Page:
Identity resilience, social support and internalised homonegativity in gay men

Rusi Jaspal, Glynis M. Breakwell

Research output: Contribution to journalArticlepeer-review


Identity resilience, a key concept in identity process theory (IPT), refers to individuals’ capacity to cope with threats to their identity. Identity resilience is based upon four identity principles: self-efficacy; self-esteem; positive distinctiveness; and, continuity. This study investigates whether identity resilience influences how much gay men internalise homonegativity. Given the insidious effects of internalised homonegativity upon psychological well-being, it is important to identify factors affecting its management. Greater identity resilience enables deployment of strategies that may reduce internalisation of homonegativity. These strategies include rejecting the salience of negative social representations of gay men and emphasising the availability of social support. While both these strategies affect how ‘out’ a gay man chooses to be, they are also linked to the experience of everyday discrimination. We predicted identity resilience would have both a direct negative association with internalised homonegativity and an indirect negative effect mediated by higher social support, lower everyday discrimination, and, less perceived negative representations of gay men and greater ‘outness’. Survey data from 333 gay men in the UK supported this model. Fostering the development of identity resilience and its attendant coping strategies may help in managing internalisation of homonegativity.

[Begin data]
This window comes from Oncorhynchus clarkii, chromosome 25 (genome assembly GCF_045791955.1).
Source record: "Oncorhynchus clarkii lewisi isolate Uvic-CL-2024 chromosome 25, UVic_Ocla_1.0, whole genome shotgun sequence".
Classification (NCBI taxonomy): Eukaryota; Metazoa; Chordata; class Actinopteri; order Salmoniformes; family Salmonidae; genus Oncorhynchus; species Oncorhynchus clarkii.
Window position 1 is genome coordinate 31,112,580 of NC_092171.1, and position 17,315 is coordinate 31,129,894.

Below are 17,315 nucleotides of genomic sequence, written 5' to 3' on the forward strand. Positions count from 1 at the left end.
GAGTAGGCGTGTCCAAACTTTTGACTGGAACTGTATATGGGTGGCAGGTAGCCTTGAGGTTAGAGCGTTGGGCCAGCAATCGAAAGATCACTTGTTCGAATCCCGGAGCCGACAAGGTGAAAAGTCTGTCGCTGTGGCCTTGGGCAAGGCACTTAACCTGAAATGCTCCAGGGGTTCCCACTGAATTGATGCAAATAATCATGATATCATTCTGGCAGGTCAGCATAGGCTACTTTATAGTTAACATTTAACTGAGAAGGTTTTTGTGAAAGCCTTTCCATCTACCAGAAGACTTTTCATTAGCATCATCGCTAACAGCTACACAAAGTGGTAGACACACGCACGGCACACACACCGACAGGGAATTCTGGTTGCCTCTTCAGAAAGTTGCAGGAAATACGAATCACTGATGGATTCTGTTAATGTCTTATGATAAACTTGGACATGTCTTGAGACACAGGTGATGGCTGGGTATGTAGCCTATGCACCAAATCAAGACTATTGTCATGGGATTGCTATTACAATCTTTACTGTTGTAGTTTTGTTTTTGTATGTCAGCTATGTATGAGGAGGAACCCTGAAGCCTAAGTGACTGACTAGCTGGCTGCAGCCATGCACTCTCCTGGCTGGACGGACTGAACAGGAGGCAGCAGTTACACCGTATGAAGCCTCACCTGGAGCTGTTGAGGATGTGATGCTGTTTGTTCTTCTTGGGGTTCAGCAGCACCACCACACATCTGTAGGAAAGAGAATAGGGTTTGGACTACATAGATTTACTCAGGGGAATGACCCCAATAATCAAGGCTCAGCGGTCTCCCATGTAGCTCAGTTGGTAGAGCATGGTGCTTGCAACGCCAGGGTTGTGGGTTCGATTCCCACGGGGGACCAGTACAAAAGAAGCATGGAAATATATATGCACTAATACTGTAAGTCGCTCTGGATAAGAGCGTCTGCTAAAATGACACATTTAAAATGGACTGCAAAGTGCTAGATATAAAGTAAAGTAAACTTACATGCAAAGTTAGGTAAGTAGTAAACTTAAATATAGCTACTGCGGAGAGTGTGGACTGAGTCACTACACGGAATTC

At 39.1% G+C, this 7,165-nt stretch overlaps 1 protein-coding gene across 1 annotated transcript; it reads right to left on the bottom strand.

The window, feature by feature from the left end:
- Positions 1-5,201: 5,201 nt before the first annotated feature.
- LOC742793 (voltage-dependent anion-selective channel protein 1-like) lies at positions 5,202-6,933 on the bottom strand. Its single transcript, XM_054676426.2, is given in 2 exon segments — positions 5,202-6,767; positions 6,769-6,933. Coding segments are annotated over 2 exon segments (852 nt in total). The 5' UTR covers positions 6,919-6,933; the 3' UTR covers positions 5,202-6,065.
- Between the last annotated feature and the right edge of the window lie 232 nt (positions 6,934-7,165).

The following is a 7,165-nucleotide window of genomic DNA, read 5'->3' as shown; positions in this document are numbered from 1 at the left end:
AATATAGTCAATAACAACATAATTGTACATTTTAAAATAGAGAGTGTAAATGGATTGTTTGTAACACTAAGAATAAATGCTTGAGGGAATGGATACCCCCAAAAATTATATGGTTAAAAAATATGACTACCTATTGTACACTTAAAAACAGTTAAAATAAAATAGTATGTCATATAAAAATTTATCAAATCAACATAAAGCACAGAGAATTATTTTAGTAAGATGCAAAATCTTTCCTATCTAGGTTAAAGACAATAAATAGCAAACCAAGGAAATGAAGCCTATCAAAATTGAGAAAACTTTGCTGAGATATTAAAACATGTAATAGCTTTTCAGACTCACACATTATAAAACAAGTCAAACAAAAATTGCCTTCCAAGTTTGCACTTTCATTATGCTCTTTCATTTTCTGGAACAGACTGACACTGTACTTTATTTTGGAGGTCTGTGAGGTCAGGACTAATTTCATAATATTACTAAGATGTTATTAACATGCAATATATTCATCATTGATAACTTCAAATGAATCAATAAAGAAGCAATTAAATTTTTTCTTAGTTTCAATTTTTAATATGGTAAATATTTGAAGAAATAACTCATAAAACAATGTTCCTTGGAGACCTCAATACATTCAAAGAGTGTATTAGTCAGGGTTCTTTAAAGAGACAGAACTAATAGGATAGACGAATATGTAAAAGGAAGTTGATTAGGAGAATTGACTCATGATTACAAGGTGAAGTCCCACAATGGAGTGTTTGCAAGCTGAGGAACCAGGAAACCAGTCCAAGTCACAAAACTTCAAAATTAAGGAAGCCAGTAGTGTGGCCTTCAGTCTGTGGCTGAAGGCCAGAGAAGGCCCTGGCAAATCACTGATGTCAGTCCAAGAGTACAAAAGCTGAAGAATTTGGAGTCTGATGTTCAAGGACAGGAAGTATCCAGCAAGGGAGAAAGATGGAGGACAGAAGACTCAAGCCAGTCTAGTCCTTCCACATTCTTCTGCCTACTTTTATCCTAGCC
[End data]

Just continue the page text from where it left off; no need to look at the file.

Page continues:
Original languageEnglish
Pages (from-to)1270-1287
Number of pages18
JournalPsychology & Sexuality
Issue number5
Publication statusPublished - 13 Dec 2021


  • Applied Psychology
  • Health (social science)
  • Social Psychology
  • Gender Studies
  • social support
  • Identity resilience
  • gay men
  • identity process theory
  • internalised homonegativity


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